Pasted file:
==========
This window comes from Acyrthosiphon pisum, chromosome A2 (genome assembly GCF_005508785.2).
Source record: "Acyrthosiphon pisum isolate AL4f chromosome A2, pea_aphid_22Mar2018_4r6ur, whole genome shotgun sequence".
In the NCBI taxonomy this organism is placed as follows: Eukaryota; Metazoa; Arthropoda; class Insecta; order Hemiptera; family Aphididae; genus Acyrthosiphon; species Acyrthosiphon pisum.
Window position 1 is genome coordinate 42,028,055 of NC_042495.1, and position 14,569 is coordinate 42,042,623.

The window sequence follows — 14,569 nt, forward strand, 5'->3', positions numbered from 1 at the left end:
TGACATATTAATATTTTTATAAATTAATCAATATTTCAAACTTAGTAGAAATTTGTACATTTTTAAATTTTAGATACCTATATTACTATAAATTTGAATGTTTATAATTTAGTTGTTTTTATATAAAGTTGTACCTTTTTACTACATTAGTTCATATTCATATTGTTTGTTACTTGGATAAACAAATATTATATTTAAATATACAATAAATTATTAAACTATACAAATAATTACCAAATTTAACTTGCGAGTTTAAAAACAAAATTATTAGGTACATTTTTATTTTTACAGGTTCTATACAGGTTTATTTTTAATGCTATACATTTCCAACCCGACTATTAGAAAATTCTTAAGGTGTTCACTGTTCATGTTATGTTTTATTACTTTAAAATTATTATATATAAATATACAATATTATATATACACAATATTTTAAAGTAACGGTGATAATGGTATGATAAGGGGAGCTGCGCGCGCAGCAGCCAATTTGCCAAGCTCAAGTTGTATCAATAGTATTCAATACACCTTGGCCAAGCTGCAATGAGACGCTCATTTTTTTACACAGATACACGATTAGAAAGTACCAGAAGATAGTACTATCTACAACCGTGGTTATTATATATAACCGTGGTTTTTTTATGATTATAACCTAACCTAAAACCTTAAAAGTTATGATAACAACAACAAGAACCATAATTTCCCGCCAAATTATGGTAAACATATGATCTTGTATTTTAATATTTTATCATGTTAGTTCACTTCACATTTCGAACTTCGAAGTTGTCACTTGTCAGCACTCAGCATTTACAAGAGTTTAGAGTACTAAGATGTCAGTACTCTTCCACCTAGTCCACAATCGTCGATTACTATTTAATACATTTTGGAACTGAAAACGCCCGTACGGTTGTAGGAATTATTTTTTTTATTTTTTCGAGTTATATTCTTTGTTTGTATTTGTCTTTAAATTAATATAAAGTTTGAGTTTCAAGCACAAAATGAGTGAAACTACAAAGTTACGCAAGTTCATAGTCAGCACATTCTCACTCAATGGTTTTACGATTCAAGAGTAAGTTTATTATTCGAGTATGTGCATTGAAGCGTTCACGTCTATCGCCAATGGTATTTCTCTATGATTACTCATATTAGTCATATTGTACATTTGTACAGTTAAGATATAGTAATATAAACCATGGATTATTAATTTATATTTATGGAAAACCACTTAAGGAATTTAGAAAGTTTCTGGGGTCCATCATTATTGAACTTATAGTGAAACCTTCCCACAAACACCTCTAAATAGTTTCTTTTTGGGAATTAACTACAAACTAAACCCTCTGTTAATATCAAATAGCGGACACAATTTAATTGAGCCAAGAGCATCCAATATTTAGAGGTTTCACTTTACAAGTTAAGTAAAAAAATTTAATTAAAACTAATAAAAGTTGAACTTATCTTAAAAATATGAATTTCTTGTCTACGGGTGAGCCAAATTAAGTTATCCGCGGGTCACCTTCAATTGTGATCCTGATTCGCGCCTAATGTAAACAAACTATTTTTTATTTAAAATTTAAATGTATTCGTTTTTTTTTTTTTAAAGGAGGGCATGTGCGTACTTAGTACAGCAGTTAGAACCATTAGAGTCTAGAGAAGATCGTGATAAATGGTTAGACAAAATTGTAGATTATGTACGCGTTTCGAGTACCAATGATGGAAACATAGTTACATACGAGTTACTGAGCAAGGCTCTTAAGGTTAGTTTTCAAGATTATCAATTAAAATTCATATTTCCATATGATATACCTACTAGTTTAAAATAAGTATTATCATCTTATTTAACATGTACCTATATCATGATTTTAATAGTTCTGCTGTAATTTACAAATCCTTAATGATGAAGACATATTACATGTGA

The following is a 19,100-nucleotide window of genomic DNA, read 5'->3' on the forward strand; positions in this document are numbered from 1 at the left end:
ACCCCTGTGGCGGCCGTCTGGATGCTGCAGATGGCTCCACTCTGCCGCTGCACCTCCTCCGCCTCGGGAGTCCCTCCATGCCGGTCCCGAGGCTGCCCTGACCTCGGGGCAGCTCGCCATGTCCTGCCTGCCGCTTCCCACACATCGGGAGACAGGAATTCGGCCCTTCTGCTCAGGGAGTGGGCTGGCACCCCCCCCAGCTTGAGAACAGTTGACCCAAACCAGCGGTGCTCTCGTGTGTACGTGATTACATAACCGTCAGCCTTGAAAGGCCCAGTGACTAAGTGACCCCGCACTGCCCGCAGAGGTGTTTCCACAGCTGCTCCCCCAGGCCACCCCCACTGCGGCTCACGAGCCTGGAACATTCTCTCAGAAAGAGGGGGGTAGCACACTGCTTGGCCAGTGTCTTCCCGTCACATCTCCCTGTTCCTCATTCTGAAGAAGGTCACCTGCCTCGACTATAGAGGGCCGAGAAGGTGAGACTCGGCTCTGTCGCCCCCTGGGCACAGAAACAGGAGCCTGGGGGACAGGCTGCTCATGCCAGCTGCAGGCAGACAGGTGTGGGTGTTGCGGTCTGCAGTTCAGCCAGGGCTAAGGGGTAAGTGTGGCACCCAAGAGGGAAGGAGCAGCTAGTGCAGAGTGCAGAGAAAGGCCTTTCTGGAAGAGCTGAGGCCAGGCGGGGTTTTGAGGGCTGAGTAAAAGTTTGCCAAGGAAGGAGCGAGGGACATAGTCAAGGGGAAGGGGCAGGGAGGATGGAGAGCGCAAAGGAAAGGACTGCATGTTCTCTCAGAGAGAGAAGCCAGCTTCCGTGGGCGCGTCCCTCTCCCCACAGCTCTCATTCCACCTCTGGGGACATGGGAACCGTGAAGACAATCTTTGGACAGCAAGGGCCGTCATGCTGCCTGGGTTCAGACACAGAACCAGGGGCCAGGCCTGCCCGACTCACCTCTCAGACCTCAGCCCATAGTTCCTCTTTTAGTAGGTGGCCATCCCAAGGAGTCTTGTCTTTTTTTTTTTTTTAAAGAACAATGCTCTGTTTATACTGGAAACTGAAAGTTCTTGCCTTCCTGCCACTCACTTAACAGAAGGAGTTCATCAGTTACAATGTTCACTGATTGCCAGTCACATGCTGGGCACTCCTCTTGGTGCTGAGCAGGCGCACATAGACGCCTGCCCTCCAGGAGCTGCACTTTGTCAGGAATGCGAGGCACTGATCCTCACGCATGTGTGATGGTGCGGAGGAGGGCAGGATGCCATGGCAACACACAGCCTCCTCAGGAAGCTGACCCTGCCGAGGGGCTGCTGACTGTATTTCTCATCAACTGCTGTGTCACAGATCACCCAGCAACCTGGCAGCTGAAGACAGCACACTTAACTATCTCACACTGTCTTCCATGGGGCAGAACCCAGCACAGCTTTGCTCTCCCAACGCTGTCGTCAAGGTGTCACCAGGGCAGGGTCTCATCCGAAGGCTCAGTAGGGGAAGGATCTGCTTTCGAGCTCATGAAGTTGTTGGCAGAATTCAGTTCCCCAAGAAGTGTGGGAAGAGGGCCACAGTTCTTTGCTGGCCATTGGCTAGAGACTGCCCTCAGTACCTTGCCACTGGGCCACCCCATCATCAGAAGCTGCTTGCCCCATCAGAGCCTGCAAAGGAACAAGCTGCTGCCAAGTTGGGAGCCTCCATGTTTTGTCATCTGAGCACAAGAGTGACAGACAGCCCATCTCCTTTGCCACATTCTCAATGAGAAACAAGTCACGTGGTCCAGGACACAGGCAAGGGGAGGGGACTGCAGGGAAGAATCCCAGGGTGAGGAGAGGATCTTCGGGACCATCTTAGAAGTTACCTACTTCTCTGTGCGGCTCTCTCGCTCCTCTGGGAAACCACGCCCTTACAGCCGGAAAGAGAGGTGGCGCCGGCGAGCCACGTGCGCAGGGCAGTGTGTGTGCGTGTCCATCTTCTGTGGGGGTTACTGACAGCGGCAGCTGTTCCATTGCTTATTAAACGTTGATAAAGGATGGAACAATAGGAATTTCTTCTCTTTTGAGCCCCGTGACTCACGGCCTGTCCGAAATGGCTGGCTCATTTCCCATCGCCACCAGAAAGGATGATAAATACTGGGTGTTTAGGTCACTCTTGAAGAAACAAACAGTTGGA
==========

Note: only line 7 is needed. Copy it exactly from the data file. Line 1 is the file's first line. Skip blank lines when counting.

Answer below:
The following is a 19,100-nucleotide window of genomic DNA, read 5'->3' on the forward strand; positions in this document are numbered from 1 at the left end: